SAND LAND Review | PlayStation 5

Manga action blows the dust away, but it isn’t quite enough.

By JustAnotherJake, Posted 29 Apr 2024

Earlier this year the world lost the great mangaka Akira Toriyama. He was most known for his work on the Dragon Ball series, but his art style reached all sorts of crowds with his style taking the stage in Dragon Quest and Chrono Trigger. It is quite an impressive line of work under Toriyama’s belt.

One of Toriyama’s more recent personal works can be found in the 2000 manga series Sand Land. Perhaps it was a push to fill in some sort of Dragon Ball-shaped hole in the media sphere, but Sand Land was pushed heavily with an anime adaptation following shortly after the manga’s release and even now a full video game with the same name: SAND LAND.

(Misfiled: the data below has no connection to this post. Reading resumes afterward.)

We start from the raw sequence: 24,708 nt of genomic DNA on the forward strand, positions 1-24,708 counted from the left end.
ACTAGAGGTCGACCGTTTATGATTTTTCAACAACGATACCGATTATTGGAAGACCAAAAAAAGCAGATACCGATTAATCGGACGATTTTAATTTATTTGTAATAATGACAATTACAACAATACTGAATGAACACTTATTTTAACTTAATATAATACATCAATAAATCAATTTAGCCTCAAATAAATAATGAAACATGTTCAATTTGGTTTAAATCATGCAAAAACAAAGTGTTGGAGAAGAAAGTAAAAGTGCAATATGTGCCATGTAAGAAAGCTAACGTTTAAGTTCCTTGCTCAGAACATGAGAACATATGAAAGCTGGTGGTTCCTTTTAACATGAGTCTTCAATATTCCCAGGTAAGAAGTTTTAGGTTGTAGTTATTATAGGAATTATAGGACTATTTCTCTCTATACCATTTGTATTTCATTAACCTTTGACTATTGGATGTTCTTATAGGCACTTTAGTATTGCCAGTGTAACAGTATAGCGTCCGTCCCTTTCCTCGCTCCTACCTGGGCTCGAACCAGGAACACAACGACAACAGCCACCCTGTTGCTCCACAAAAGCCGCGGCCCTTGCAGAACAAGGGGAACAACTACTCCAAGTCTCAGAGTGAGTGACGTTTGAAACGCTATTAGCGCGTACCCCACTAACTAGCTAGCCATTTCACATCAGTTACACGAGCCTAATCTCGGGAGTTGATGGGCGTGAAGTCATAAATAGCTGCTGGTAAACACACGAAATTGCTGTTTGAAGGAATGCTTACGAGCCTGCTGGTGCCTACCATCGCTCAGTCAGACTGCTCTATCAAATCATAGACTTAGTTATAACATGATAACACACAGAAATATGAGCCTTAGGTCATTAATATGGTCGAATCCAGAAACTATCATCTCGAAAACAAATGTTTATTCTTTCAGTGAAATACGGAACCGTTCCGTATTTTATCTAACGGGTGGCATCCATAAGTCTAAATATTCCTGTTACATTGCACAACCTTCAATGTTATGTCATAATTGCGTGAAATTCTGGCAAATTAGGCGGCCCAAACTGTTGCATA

SAND LAND, Review, PS5, Gameplay, Screenshots, Beelzebub, Manga Adaptation, NoobFeed

SAND LAND’s biggest hook is in the form of its presentation. This is primarily on the visual front as the game retains the art style that is found in both the pages of the manga and in the frames of the anime. It is actually really impressive on its own how well the designs of the world and its elements translate to the third dimension.

Even small details like lines that would normally just represent a shadow in the manga remain in the video game but look good and if anything, simply make the game look like a manga come to life. The color choices also make the visual appeal of SAND LAND stand out. It is impressive, especially given how much of the game is in a basic-looking desert.